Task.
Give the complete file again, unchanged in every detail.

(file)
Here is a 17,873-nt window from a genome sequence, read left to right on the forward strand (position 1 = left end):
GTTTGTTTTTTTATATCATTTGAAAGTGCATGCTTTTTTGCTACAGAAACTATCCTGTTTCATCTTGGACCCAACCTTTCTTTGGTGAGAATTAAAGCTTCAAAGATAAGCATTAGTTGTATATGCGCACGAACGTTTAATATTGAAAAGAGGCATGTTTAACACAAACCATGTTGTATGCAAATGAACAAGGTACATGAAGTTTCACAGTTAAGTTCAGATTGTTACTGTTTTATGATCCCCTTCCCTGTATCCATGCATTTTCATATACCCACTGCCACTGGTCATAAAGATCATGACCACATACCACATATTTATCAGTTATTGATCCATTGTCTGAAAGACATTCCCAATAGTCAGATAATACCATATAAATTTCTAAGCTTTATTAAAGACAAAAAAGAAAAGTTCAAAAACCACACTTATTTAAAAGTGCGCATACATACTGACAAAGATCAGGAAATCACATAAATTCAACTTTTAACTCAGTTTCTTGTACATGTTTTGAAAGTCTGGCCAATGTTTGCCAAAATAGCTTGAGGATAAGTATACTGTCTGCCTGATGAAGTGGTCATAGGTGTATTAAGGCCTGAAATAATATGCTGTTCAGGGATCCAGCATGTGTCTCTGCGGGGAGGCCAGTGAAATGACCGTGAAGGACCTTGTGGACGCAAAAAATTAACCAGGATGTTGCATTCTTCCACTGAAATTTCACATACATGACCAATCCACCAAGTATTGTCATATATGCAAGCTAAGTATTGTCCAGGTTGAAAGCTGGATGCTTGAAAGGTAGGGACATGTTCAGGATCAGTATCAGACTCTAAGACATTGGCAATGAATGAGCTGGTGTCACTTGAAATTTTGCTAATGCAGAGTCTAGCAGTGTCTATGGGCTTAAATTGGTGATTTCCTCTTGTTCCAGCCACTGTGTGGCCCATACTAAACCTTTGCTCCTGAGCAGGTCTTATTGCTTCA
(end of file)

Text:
Here is a 17,873-nt window from a genome sequence, read left to right on the forward strand (position 1 = left end):
GTTTGTTTTTTTATATCATTTGAAAGTGCATGCTTTTTTGCTACAGAAACTATCCTGTTTCATCTTGGACCCAACCTTTCTTTGGTGAGAATTAAAGCTTCAAAGATAAGCATTAGTTGTATATGCGCACGAACGTTTAATATTGAAAAGAGGCATGTTTAACACAAACCATGTTGTATGCAAATGAACAAGGTACATGAAGTTTCACAGTTAAGTTCAGATTGTTACTGTTTTATGATCCCCTTCCCTGTATCCATGCATTTTCATATACCCACTGCCACTGGTCATAAAGATCATGACCACATACCACATATTTATCAGTTATTGATCCATTGTCTGAAAGACATTCCCAATAGTCAGATAATACCATATAAATTTCTAAGCTTTATTAAAGACAAAAAAGAAAAGTTCAAAAACCACACTTATTTAAAAGTGCGCATACATACTGACAAAGATCAGGAAATCACATAAATTCAACTTTTAACTCAGTTTCTTGTACATGTTTTGAAAGTCTGGCCAATGTTTGCCAAAATAGCTTGAGGATAAGTATACTGTCTGCCTGATGAAGTGGTCATAGGTGTATTAAGGCCTGAAATAATATGCTGTTCAGGGATCCAGCATGTGTCTCTGCGGGGAGGCCAGTGAAATGACCGTGAAGGACCTTGTGGACGCAAAAAATTAACCAGGATGTTGCATTCTTCCACTGAAATTTCACATACATGACCAATCCACCAAGTATTGTCATATATGCAAGCTAAGTATTGTCCAGGTTGAAAGCTGGATGCTTGAAAGGTAGGGACATGTTCAGGATCAGTATCAGACTCTAAGACATTGGCAATGAATGAGCTGGTGTCACTTGAAATTTTGCTAATGCAGAGTCTAGCAGTGTCTATGGGCTTAAATTGGTGATTTCCTCTTGTTCCAGCCACTGTGTGGCCCATACTAAACCTTTGCTCCTGAGCAGGTCTTATTGCTTCA